Hawker food is known for being affordable and good. But what if familiar dishes such as satay, chicken rice and bak kut teh were to go very high-end?
The result would be halal wagyu beef satay and bak kut teh broth made with premium pork ribs and Iberico pork belly.
These are just two of the more than 20 special hawker dishes people can tuck into at a charity event on Oct 20.
A group of Singapore’s most well- known hawkers will be coming together to cook and raise money for non-profit welfare organisation Touch Community Services. It offers crisis relief and community services to children from low- income families, the elderly and those with special needs, among others.
Instead of offering their already delicious hawker fare done the usual way, the organisers are challenging hawkers to take things up a notch, by cooking with high-end ingredients usually found in top restaurants.
Participating hawkers include Tian Tian Chicken Rice, Hock Lam Beef, Song Fa Bak Kut Teh and Geylang Lorong 29 Fried Hokkien Mee.
Aside from wagyu beef and Iberico pork, hawkers will cook with ingredients such as chickens that are free of antibiotics or hormones, and premium seafood such as abalone, fish maw and lobster.
Dubbed the Ultimate Hawker Fest, it takes place in the open-air atrium and carpark area outside Millenia Walk from 5 to 10pm, and is jointly organised by the charity and general practitioner and food blogger, Dr Leslie Tay of ieatishootipost.sg.
Singapore hawker food is known the world over for being delicious and accessible to all, from blue-collared workers to chief executives. Yet the event seems to fly in the face of the spirit of street fare, which puts the common man on equal ground with epicureans with deeper pockets.
Asked why posh ingredients are being used to prepare Singapore street food at the event, Dr Tay, 43, says: “Why is it we are able to pay $15 for ramen, but we are not happy to pay the same amount for a very good bowl of beef noodles or $20 for chicken rice using the best chicken?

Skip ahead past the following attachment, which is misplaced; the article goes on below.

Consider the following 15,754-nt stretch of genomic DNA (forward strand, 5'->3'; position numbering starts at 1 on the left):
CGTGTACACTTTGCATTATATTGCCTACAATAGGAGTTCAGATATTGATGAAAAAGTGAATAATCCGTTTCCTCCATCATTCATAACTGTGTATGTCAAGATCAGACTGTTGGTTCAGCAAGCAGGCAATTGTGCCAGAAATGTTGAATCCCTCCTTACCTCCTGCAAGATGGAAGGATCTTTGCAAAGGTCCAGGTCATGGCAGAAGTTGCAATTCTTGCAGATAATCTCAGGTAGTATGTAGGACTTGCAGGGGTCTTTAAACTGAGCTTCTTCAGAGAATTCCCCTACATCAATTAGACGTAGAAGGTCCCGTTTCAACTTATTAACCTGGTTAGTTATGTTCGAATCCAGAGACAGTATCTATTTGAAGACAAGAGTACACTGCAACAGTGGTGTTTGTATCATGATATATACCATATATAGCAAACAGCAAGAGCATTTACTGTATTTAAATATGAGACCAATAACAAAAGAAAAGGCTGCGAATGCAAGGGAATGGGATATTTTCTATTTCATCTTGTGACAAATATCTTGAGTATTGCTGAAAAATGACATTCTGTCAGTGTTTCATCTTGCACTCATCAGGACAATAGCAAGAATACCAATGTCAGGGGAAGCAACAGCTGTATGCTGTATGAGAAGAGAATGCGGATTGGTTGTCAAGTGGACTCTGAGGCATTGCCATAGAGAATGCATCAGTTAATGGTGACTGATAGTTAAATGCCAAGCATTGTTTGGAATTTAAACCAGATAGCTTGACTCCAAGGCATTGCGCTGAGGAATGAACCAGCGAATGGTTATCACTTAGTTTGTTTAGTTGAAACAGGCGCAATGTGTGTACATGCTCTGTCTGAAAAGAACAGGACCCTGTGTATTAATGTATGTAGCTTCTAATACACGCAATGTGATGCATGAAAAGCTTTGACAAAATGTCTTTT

“The only way we can raise our food culture is to show that our food can be even better, using better ingredients. It is about showcasing the potential of what our hawker food can become.”
Given that premium produce is readily available here, he says the idea is to give hawkers an opportunity to experiment with these ingredients and explore the potential of their dishes.
He adds: “We wanted to do something more interesting (than a golf tournament or gala dinner) and, at the same time, celebrate local heritage. Hawker food is so much a part of our culture, it is something we are very proud of.”
Other dishes include Iberico pork belly satay by City Satay; Fatty Cheong’s honeyed char siew made with American pork jowl; popiah with lobster by Kway Guan Huat Joo Chiat Original Popiah & Kueh Pie Tee; and murtabak filled with either tandoori chicken or lamb kebabs and portobello mushroom by The Prata Place.
Dishes cost between $10 and $25 a portion. The organisers hope to raise $150,000 and attract about 3,500 people to the five-hour event, where most of the ingredients are sponsored.
Sponsors include food supplier Angliss, which is providing items such as the premium pork ribs and Iberico pork belly, and food and beverage catering and equipment supplies firm Steward’s Solutions, which is supporting the event with everything from cutlery to seating and mobile kitchens.
Despite the higher prices, diners are keen to find out how the premium hawker fare will turn out. Besides, the proceeds go to a charitable cause.
Well-known foodie Dennis Wee, 59, chairman of real estate agency Dennis Wee Group, thinks it could be a boon for lovers of local street food.
He says: “Hawkers normally use cheaper quality ingredients, but if better ingredients are being used and I have to pay $10 instead, why not?”
ULTIMATE HAWKER FEST
Where: Millenia Walk
When: Oct 20, 5 to 10pm
Admission: Coupons, which come in sheets of $50, can be bought at the Millenia Walk Service Desk on level 1, or go to www.touch.org.sg/UltimateHawkerFest2012. Coupons can also be bought on the day itself
Source: The Straits Times